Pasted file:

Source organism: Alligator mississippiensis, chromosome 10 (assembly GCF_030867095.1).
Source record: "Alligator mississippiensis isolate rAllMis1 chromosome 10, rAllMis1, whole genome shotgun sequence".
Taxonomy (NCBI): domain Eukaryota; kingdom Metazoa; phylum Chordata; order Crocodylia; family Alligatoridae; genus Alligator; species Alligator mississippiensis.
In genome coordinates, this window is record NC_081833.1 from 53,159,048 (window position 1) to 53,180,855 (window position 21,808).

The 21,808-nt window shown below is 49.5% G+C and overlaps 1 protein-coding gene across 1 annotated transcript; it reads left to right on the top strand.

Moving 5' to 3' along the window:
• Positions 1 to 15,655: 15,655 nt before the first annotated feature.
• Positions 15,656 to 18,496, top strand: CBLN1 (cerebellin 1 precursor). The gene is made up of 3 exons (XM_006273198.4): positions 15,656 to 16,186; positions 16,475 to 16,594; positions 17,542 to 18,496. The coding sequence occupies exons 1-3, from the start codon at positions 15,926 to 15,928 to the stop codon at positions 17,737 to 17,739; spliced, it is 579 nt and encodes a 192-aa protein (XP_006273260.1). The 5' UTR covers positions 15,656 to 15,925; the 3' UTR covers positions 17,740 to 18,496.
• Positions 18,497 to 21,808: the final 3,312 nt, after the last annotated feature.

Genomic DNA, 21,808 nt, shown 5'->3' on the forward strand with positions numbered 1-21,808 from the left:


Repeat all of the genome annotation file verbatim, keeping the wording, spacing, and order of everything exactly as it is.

Source organism: Alligator mississippiensis, chromosome 10 (assembly GCF_030867095.1).
Source record: "Alligator mississippiensis isolate rAllMis1 chromosome 10, rAllMis1, whole genome shotgun sequence".
Taxonomy (NCBI): domain Eukaryota; kingdom Metazoa; phylum Chordata; order Crocodylia; family Alligatoridae; genus Alligator; species Alligator mississippiensis.
In genome coordinates, this window is record NC_081833.1 from 53,159,048 (window position 1) to 53,180,855 (window position 21,808).

The 21,808-nt window shown below is 49.5% G+C and overlaps 1 protein-coding gene across 1 annotated transcript; it reads left to right on the top strand.

Moving 5' to 3' along the window:
• Positions 1 to 15,655: 15,655 nt before the first annotated feature.
• Positions 15,656 to 18,496, top strand: CBLN1 (cerebellin 1 precursor). The gene is made up of 3 exons (XM_006273198.4): positions 15,656 to 16,186; positions 16,475 to 16,594; positions 17,542 to 18,496. The coding sequence occupies exons 1-3, from the start codon at positions 15,926 to 15,928 to the stop codon at positions 17,737 to 17,739; spliced, it is 579 nt and encodes a 192-aa protein (XP_006273260.1). The 5' UTR covers positions 15,656 to 15,925; the 3' UTR covers positions 17,740 to 18,496.
• Positions 18,497 to 21,808: the final 3,312 nt, after the last annotated feature.

Genomic DNA, 21,808 nt, shown 5'->3' on the forward strand with positions numbered 1-21,808 from the left: